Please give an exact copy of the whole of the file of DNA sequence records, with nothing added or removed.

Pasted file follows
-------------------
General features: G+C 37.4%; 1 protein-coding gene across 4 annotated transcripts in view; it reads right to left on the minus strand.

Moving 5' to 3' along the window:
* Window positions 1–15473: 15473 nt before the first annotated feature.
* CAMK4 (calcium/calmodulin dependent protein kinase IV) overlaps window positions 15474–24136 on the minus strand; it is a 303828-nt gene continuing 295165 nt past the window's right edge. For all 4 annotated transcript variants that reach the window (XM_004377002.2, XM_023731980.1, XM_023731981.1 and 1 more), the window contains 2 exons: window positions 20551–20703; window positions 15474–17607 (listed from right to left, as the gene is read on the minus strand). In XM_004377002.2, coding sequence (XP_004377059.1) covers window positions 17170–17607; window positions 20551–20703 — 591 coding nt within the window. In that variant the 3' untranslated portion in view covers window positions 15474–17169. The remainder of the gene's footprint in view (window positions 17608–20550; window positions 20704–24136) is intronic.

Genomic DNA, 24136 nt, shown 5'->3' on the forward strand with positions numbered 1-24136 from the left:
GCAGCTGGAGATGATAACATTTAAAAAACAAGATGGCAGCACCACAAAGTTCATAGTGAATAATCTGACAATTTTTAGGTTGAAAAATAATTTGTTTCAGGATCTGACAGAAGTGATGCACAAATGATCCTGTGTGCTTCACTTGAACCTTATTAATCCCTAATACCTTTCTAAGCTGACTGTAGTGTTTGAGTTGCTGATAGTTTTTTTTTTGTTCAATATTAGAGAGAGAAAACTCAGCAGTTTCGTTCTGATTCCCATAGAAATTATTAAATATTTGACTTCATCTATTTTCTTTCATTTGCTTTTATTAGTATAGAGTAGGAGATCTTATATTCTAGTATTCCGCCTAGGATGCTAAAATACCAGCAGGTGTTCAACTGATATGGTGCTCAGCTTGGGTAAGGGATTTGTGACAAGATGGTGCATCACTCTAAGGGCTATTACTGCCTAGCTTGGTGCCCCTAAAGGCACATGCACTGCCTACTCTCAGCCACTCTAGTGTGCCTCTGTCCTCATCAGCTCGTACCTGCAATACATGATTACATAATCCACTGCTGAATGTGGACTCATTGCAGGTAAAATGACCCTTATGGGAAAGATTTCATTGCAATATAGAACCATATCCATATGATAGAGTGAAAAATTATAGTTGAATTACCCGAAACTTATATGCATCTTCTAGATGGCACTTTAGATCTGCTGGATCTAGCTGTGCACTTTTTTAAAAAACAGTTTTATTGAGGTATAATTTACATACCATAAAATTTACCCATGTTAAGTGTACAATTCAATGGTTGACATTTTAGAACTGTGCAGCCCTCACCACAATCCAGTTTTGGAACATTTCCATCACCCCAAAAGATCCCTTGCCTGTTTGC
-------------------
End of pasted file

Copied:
General features: G+C 37.4%; 1 protein-coding gene across 4 annotated transcripts in view; it reads right to left on the minus strand.

Moving 5' to 3' along the window:
* Window positions 1–15473: 15473 nt before the first annotated feature.
* CAMK4 (calcium/calmodulin dependent protein kinase IV) overlaps window positions 15474–24136 on the minus strand; it is a 303828-nt gene continuing 295165 nt past the window's right edge. For all 4 annotated transcript variants that reach the window (XM_004377002.2, XM_023731980.1, XM_023731981.1 and 1 more), the window contains 2 exons: window positions 20551–20703; window positions 15474–17607 (listed from right to left, as the gene is read on the minus strand). In XM_004377002.2, coding sequence (XP_004377059.1) covers window positions 17170–17607; window positions 20551–20703 — 591 coding nt within the window. In that variant the 3' untranslated portion in view covers window positions 15474–17169. The remainder of the gene's footprint in view (window positions 17608–20550; window positions 20704–24136) is intronic.

Genomic DNA, 24136 nt, shown 5'->3' on the forward strand with positions numbered 1-24136 from the left:
GCAGCTGGAGATGATAACATTTAAAAAACAAGATGGCAGCACCACAAAGTTCATAGTGAATAATCTGACAATTTTTAGGTTGAAAAATAATTTGTTTCAGGATCTGACAGAAGTGATGCACAAATGATCCTGTGTGCTTCACTTGAACCTTATTAATCCCTAATACCTTTCTAAGCTGACTGTAGTGTTTGAGTTGCTGATAGTTTTTTTTTTGTTCAATATTAGAGAGAGAAAACTCAGCAGTTTCGTTCTGATTCCCATAGAAATTATTAAATATTTGACTTCATCTATTTTCTTTCATTTGCTTTTATTAGTATAGAGTAGGAGATCTTATATTCTAGTATTCCGCCTAGGATGCTAAAATACCAGCAGGTGTTCAACTGATATGGTGCTCAGCTTGGGTAAGGGATTTGTGACAAGATGGTGCATCACTCTAAGGGCTATTACTGCCTAGCTTGGTGCCCCTAAAGGCACATGCACTGCCTACTCTCAGCCACTCTAGTGTGCCTCTGTCCTCATCAGCTCGTACCTGCAATACATGATTACATAATCCACTGCTGAATGTGGACTCATTGCAGGTAAAATGACCCTTATGGGAAAGATTTCATTGCAATATAGAACCATATCCATATGATAGAGTGAAAAATTATAGTTGAATTACCCGAAACTTATATGCATCTTCTAGATGGCACTTTAGATCTGCTGGATCTAGCTGTGCACTTTTTTAAAAAACAGTTTTATTGAGGTATAATTTACATACCATAAAATTTACCCATGTTAAGTGTACAATTCAATGGTTGACATTTTAGAACTGTGCAGCCCTCACCACAATCCAGTTTTGGAACATTTCCATCACCCCAAAAGATCCCTTGCCTGTTTGC